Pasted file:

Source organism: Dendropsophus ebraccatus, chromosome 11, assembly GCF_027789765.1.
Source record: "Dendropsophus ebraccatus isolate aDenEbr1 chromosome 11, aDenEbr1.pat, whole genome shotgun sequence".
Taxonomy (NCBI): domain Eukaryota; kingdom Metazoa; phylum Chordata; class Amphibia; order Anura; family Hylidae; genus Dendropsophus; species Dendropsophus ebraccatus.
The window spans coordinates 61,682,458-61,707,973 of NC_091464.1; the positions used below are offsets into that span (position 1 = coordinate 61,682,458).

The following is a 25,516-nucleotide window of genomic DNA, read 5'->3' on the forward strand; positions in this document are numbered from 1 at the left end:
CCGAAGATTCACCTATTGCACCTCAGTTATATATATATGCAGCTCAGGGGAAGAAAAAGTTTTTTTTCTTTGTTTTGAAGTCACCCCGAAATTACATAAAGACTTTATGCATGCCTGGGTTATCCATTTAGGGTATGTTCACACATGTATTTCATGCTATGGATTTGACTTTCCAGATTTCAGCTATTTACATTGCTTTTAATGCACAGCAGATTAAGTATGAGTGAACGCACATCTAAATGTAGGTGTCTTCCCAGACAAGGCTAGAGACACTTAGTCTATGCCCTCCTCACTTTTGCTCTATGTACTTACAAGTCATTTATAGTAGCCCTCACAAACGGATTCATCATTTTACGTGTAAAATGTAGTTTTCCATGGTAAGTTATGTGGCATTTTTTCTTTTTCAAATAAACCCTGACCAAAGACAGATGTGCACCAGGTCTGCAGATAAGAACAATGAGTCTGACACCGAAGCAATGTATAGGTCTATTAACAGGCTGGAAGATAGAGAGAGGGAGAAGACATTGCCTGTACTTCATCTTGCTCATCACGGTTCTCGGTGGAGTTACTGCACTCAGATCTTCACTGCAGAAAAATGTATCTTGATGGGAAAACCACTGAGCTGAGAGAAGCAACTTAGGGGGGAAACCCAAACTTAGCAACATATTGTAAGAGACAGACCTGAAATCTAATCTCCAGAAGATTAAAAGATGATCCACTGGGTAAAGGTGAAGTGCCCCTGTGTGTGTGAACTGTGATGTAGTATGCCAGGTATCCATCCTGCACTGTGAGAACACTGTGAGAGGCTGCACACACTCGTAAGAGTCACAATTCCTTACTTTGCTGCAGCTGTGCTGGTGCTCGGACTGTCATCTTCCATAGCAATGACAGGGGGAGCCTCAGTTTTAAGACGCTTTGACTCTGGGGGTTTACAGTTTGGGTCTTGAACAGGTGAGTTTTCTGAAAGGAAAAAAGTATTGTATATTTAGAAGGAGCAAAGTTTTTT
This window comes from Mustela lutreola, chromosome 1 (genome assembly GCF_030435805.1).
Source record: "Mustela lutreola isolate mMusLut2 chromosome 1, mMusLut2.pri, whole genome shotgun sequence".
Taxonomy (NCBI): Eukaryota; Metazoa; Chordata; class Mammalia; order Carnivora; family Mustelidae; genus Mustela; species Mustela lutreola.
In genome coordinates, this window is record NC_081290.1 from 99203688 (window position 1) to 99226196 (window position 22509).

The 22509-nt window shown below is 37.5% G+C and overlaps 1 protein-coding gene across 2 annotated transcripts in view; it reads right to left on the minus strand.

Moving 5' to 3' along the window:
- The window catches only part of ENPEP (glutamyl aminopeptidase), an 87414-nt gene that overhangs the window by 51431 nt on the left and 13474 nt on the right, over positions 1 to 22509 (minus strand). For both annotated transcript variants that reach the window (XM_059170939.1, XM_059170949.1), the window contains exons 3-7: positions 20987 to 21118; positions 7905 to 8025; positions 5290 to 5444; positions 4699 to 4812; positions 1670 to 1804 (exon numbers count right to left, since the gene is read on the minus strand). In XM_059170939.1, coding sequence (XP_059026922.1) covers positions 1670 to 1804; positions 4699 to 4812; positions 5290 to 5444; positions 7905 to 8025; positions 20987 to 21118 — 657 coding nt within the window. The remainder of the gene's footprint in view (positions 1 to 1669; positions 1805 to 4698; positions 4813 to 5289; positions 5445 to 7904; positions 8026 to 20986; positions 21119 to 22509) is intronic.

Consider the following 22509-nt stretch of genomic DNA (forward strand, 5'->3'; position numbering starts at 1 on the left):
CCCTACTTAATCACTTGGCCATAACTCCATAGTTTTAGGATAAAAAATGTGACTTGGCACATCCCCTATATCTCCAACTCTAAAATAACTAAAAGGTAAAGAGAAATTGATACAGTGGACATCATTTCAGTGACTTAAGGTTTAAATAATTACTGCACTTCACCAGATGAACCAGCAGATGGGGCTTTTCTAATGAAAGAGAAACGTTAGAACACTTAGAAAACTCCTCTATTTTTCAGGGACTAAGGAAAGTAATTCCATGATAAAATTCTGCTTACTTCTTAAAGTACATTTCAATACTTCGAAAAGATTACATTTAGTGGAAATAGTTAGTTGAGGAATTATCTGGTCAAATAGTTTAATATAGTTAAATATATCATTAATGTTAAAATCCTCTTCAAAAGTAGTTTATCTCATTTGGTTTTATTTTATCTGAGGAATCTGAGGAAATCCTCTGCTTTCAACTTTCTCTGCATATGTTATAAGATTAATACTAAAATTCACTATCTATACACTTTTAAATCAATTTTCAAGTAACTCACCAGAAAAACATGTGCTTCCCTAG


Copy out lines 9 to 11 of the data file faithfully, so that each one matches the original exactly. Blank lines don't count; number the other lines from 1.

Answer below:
Taxonomy (NCBI): Eukaryota; Metazoa; Chordata; class Mammalia; order Carnivora; family Mustelidae; genus Mustela; species Mustela lutreola.
In genome coordinates, this window is record NC_081290.1 from 99203688 (window position 1) to 99226196 (window position 22509).

The 22509-nt window shown below is 37.5% G+C and overlaps 1 protein-coding gene across 2 annotated transcripts in view; it reads right to left on the minus strand.